Filmmaker Nacho Vigalondo has depicted many extraordinary events in his work: time travel, alien invasion, bomb threats, the apocalypse. His latest, Colossal, tells a tale of giant-monster attacks.
“It’s always really exciting when you bring together the rules of fiction and the rules of reality, or rather the lack of rules of reality,” Vigalondo says. “So, I think, let’s put together half stuff that happens in the movies and half stuff that happens in real life, and there’s my impulse: putting together mundane dialogue with crazy situations.”
In Colossal, Vigalondo explores what happens when an alcoholic woman named Gloria (Anne Hathaway) discovers she’s mentally connected to a kaiju attacking Seoul, South Korea. As the film progresses, more information is revealed about Gloria and her life. The results are a wonderful mix of hilarious and depressing.
“All the other movies I’ve made deal with comedy at some point. They all have their funny side. But if you go to my flat in Madrid and see all my movies, they’re all kind of depressing,” Vigalondo jokes. “I don’t know why, but I love comedy and I’m condemned to make comedy, but I don’t believe in it by itself, just for the laughs.
“Jokes and comedy are perfect to join other flavors and make something really provocative. When I was a child, I wasn’t really into comedy, but the idea that you could place comedy in a horror film, for me, was the most exciting thing ever.”
Vigalondo also tackles deeper themes in his work: alcoholism, abusive relationships, toxic masculinity, and even domestic abuse. “The thing that frightened me most in the process of making this film was being aware that the movie had a lot of jokes while being a movie about [these] things,” he admits. “When you’re dealing with that and making ridiculous jokes, you can be scared. You don’t want to make a movie that is exploiting certain things while making people laugh. I didn’t want the movie to be frivolous or offensive to people who feel some kind of proximity to these issues.”
But Q&A screenings of the film have assured him that audiences are responding well and that this film, like many of his others, proves a great instance of self-reflection in how he approaches Gloria’s childhood friend Oscar (Jason Sudeikis). Asked why his career has so often explored male entitlement, Vigalondo laughs and says, “Well, I’m a male.
“It’s probably because one of the tools of fiction is questioning yourself; everything that you know and everything that you can apply to fiction comes through your brain, so you can’t escape from yourself. And questioning yourself, your point of view, your identity, and your actions is a really nice tool for creating fiction.”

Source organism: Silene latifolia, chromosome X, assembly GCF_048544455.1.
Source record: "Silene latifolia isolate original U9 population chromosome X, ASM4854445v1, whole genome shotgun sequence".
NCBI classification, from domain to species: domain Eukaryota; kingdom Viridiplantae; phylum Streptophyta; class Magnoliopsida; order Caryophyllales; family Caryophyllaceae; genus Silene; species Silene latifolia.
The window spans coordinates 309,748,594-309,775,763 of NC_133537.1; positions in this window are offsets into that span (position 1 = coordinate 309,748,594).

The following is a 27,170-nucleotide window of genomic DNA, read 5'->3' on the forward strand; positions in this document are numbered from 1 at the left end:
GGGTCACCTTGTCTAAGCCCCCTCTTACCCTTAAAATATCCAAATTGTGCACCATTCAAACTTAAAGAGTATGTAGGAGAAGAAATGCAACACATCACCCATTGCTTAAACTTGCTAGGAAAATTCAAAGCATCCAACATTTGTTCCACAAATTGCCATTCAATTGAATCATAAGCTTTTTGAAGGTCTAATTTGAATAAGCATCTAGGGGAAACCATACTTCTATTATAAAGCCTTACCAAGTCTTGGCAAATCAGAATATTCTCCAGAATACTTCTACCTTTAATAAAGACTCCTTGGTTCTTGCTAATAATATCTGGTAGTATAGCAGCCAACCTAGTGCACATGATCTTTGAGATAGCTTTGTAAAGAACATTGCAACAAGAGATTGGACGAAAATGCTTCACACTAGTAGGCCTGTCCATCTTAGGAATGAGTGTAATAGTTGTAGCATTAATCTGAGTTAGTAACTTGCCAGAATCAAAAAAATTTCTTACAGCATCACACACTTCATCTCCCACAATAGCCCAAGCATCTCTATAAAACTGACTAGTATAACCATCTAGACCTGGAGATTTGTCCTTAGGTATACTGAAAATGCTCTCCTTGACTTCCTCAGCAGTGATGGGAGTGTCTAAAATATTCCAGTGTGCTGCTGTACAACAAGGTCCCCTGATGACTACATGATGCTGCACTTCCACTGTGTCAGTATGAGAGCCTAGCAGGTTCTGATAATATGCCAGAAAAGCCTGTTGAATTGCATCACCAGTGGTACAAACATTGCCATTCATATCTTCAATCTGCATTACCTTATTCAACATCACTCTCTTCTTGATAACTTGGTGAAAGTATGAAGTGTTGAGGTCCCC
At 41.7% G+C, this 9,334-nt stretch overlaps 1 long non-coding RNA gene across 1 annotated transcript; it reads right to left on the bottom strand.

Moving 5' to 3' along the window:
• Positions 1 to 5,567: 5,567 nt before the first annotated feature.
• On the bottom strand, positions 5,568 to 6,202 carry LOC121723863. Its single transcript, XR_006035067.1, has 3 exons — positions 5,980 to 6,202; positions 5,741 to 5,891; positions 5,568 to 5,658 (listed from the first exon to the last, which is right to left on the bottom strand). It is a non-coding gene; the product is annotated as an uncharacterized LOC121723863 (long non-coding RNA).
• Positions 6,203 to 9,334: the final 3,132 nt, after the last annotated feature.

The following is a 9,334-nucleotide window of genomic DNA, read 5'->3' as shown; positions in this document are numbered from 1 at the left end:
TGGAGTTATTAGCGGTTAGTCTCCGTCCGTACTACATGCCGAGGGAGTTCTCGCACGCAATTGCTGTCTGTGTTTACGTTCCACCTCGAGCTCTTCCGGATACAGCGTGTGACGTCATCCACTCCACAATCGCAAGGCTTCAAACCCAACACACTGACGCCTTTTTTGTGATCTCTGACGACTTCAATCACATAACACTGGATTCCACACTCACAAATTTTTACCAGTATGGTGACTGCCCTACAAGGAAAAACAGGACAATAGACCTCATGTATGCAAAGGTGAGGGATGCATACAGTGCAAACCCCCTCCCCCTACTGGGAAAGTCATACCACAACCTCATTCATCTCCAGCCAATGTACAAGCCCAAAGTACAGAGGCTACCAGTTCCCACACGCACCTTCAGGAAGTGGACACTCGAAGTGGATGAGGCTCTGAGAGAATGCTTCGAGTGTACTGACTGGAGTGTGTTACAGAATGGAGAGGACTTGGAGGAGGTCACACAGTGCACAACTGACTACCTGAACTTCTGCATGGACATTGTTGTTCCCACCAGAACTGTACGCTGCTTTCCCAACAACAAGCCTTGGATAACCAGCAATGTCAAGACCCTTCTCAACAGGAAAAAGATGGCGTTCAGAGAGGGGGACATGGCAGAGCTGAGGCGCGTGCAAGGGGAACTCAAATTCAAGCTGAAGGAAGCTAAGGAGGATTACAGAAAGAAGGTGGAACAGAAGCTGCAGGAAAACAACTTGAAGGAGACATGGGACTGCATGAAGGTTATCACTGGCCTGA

That's why Vigalondo cast Sudeikis to dissect the trope of the “nice guy."
“He added a lot to the strategy," the director explains. "This movie was a comment on certain kinds of films. I’m never trying to make a comment on monster movies; I’m mostly talking about romantic comedies. I feel really lucky about having him there, because it’s not only about his skills and charisma on camera; it’s also about how his presence makes the concept really round.”
But as serious as his exploration can be, it all comes back to the humor. “Something that happens when I’m writing is that every time I see a choice for pushing things in any direction, I can’t control myself. If I see something that can be potentially funny, I push, even if it comes after something terrifying or dramatic. Now it’s next to something ridiculous.
“I even like pairing a sophisticated joke with a fart. I can’t stop myself,” he laughs, “especially when you have someone like Anne Hathaway, who I think is a genius comedian.
“She can deliver comedy, and some of the biggest laughs are coming not from the screen but from her acting. Her writing was kind of normal, but the way she delivers it makes people laugh, and that’s part of being a comedian. Knowing that she can be funny in this open way but also deliver a really dramatic speech the next second gives you confidence as a director. It’s just gonna work. If it doesn’t work, it’s because I made the mistake.”
Colossal opens in Miami Friday, April 21.
KEEP MIAMI NEW TIMES FREE...
Since we started Miami New Times, it has been defined as the free, independent voice of Miami, and we'd like to keep it that way. With local media under siege, it's more important than ever for us to rally support behind funding our local journalism. You can help by participating in our "I Support" program, allowing us to keep offering readers access to our incisive coverage of local news, food and culture with no paywalls.